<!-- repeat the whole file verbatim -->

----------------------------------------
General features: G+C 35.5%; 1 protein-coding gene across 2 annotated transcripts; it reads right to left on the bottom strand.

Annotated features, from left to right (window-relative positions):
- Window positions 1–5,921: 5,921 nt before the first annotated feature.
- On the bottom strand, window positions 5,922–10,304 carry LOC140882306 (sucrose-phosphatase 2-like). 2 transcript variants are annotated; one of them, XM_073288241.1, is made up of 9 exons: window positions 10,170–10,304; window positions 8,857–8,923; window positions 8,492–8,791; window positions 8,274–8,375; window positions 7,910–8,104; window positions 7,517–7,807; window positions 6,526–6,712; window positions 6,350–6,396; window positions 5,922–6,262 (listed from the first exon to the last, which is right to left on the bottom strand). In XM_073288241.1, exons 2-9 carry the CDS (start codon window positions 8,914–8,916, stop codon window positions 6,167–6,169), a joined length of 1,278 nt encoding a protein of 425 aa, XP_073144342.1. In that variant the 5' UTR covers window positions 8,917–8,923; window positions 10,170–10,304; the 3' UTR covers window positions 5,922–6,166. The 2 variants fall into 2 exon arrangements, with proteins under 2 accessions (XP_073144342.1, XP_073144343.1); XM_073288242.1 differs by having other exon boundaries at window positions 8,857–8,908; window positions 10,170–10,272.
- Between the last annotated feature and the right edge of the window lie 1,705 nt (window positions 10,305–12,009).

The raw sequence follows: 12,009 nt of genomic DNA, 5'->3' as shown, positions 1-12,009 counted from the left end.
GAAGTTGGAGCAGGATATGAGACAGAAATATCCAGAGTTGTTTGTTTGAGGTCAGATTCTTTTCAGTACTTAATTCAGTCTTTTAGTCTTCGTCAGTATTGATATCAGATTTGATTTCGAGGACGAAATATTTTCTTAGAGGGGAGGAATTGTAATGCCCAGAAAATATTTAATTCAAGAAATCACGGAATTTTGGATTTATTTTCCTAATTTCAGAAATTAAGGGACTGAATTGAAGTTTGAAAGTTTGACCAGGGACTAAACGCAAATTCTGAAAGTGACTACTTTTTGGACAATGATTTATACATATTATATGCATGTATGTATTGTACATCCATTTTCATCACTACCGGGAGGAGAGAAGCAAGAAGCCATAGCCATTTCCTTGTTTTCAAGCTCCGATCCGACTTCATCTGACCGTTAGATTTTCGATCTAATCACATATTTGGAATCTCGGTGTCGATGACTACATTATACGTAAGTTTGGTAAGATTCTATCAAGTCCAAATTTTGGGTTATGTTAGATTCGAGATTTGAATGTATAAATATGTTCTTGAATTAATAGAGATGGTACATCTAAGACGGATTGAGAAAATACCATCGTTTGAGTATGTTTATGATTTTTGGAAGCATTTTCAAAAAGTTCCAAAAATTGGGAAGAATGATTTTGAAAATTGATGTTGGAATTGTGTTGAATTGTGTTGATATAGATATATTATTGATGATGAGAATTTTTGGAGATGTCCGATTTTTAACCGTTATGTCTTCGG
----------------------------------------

General features: G+C 35.5%; 1 protein-coding gene across 2 annotated transcripts; it reads right to left on the bottom strand.

Annotated features, from left to right (window-relative positions):
- Window positions 1–5,921: 5,921 nt before the first annotated feature.
- On the bottom strand, window positions 5,922–10,304 carry LOC140882306 (sucrose-phosphatase 2-like). 2 transcript variants are annotated; one of them, XM_073288241.1, is made up of 9 exons: window positions 10,170–10,304; window positions 8,857–8,923; window positions 8,492–8,791; window positions 8,274–8,375; window positions 7,910–8,104; window positions 7,517–7,807; window positions 6,526–6,712; window positions 6,350–6,396; window positions 5,922–6,262 (listed from the first exon to the last, which is right to left on the bottom strand). In XM_073288241.1, exons 2-9 carry the CDS (start codon window positions 8,914–8,916, stop codon window positions 6,167–6,169), a joined length of 1,278 nt encoding a protein of 425 aa, XP_073144342.1. In that variant the 5' UTR covers window positions 8,917–8,923; window positions 10,170–10,304; the 3' UTR covers window positions 5,922–6,166. The 2 variants fall into 2 exon arrangements, with proteins under 2 accessions (XP_073144342.1, XP_073144343.1); XM_073288242.1 differs by having other exon boundaries at window positions 8,857–8,908; window positions 10,170–10,272.
- Between the last annotated feature and the right edge of the window lie 1,705 nt (window positions 10,305–12,009).

The raw sequence follows: 12,009 nt of genomic DNA, 5'->3' as shown, positions 1-12,009 counted from the left end.
GAAGTTGGAGCAGGATATGAGACAGAAATATCCAGAGTTGTTTGTTTGAGGTCAGATTCTTTTCAGTACTTAATTCAGTCTTTTAGTCTTCGTCAGTATTGATATCAGATTTGATTTCGAGGACGAAATATTTTCTTAGAGGGGAGGAATTGTAATGCCCAGAAAATATTTAATTCAAGAAATCACGGAATTTTGGATTTATTTTCCTAATTTCAGAAATTAAGGGACTGAATTGAAGTTTGAAAGTTTGACCAGGGACTAAACGCAAATTCTGAAAGTGACTACTTTTTGGACAATGATTTATACATATTATATGCATGTATGTATTGTACATCCATTTTCATCACTACCGGGAGGAGAGAAGCAAGAAGCCATAGCCATTTCCTTGTTTTCAAGCTCCGATCCGACTTCATCTGACCGTTAGATTTTCGATCTAATCACATATTTGGAATCTCGGTGTCGATGACTACATTATACGTAAGTTTGGTAAGATTCTATCAAGTCCAAATTTTGGGTTATGTTAGATTCGAGATTTGAATGTATAAATATGTTCTTGAATTAATAGAGATGGTACATCTAAGACGGATTGAGAAAATACCATCGTTTGAGTATGTTTATGATTTTTGGAAGCATTTTCAAAAAGTTCCAAAAATTGGGAAGAATGATTTTGAAAATTGATGTTGGAATTGTGTTGAATTGTGTTGATATAGATATATTATTGATGATGAGAATTTTTGGAGATGTCCGATTTTTAACCGTTATGTCTTCGG